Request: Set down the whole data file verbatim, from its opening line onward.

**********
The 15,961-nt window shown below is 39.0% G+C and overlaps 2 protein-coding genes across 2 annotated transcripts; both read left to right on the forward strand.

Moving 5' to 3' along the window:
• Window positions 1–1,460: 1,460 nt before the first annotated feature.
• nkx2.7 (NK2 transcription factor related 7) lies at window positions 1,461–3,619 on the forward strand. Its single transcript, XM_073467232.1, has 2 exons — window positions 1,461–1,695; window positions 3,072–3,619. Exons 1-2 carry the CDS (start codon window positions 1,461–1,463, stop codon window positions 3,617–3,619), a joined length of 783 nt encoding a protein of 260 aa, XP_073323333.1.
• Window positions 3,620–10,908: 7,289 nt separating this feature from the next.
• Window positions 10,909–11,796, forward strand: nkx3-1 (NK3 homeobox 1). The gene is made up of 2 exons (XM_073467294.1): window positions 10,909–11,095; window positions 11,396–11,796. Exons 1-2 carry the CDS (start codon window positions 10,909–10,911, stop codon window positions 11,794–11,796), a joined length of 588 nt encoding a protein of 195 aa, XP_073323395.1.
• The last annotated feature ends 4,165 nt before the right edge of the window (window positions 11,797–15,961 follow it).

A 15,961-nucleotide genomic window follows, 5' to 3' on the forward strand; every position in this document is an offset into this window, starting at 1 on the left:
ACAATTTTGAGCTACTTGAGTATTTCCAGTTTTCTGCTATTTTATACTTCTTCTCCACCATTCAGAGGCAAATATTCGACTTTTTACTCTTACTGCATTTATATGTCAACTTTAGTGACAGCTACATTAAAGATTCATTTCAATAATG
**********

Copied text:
The 15,961-nt window shown below is 39.0% G+C and overlaps 2 protein-coding genes across 2 annotated transcripts; both read left to right on the forward strand.

Moving 5' to 3' along the window:
• Window positions 1–1,460: 1,460 nt before the first annotated feature.
• nkx2.7 (NK2 transcription factor related 7) lies at window positions 1,461–3,619 on the forward strand. Its single transcript, XM_073467232.1, has 2 exons — window positions 1,461–1,695; window positions 3,072–3,619. Exons 1-2 carry the CDS (start codon window positions 1,461–1,463, stop codon window positions 3,617–3,619), a joined length of 783 nt encoding a protein of 260 aa, XP_073323333.1.
• Window positions 3,620–10,908: 7,289 nt separating this feature from the next.
• Window positions 10,909–11,796, forward strand: nkx3-1 (NK3 homeobox 1). The gene is made up of 2 exons (XM_073467294.1): window positions 10,909–11,095; window positions 11,396–11,796. Exons 1-2 carry the CDS (start codon window positions 10,909–10,911, stop codon window positions 11,794–11,796), a joined length of 588 nt encoding a protein of 195 aa, XP_073323395.1.
• The last annotated feature ends 4,165 nt before the right edge of the window (window positions 11,797–15,961 follow it).

A 15,961-nucleotide genomic window follows, 5' to 3' on the forward strand; every position in this document is an offset into this window, starting at 1 on the left:
ACAATTTTGAGCTACTTGAGTATTTCCAGTTTTCTGCTATTTTATACTTCTTCTCCACCATTCAGAGGCAAATATTCGACTTTTTACTCTTACTGCATTTATATGTCAACTTTAGTGACAGCTACATTAAAGATTCATTTCAATAATG